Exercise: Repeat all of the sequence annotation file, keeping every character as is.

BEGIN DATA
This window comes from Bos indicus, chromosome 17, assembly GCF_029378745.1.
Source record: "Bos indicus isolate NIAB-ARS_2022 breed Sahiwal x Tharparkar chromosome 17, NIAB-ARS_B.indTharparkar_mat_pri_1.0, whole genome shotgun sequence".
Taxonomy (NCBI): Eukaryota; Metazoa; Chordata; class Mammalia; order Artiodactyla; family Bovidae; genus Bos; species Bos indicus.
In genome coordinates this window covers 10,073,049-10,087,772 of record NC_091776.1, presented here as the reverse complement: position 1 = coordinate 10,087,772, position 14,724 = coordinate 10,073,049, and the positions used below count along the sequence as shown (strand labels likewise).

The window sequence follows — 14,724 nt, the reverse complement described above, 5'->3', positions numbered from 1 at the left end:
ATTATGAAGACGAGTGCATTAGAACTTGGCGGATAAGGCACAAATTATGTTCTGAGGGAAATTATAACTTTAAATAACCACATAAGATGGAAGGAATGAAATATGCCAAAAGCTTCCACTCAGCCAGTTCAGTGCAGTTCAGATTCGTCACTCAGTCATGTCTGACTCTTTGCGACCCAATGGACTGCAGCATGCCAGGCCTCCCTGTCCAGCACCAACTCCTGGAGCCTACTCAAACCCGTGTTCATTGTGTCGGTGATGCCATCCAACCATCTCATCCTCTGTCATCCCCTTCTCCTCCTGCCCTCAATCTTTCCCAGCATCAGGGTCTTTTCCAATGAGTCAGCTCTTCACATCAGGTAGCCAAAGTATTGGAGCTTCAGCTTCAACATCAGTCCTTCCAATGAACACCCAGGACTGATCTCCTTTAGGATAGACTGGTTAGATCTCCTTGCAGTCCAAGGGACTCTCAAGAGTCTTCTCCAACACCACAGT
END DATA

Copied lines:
This window comes from Bos indicus, chromosome 17, assembly GCF_029378745.1.
Source record: "Bos indicus isolate NIAB-ARS_2022 breed Sahiwal x Tharparkar chromosome 17, NIAB-ARS_B.indTharparkar_mat_pri_1.0, whole genome shotgun sequence".
Taxonomy (NCBI): Eukaryota; Metazoa; Chordata; class Mammalia; order Artiodactyla; family Bovidae; genus Bos; species Bos indicus.
In genome coordinates this window covers 10,073,049-10,087,772 of record NC_091776.1, presented here as the reverse complement: position 1 = coordinate 10,087,772, position 14,724 = coordinate 10,073,049, and the positions used below count along the sequence as shown (strand labels likewise).

The window sequence follows — 14,724 nt, the reverse complement described above, 5'->3', positions numbered from 1 at the left end:
ATTATGAAGACGAGTGCATTAGAACTTGGCGGATAAGGCACAAATTATGTTCTGAGGGAAATTATAACTTTAAATAACCACATAAGATGGAAGGAATGAAATATGCCAAAAGCTTCCACTCAGCCAGTTCAGTGCAGTTCAGATTCGTCACTCAGTCATGTCTGACTCTTTGCGACCCAATGGACTGCAGCATGCCAGGCCTCCCTGTCCAGCACCAACTCCTGGAGCCTACTCAAACCCGTGTTCATTGTGTCGGTGATGCCATCCAACCATCTCATCCTCTGTCATCCCCTTCTCCTCCTGCCCTCAATCTTTCCCAGCATCAGGGTCTTTTCCAATGAGTCAGCTCTTCACATCAGGTAGCCAAAGTATTGGAGCTTCAGCTTCAACATCAGTCCTTCCAATGAACACCCAGGACTGATCTCCTTTAGGATAGACTGGTTAGATCTCCTTGCAGTCCAAGGGACTCTCAAGAGTCTTCTCCAACACCACAGT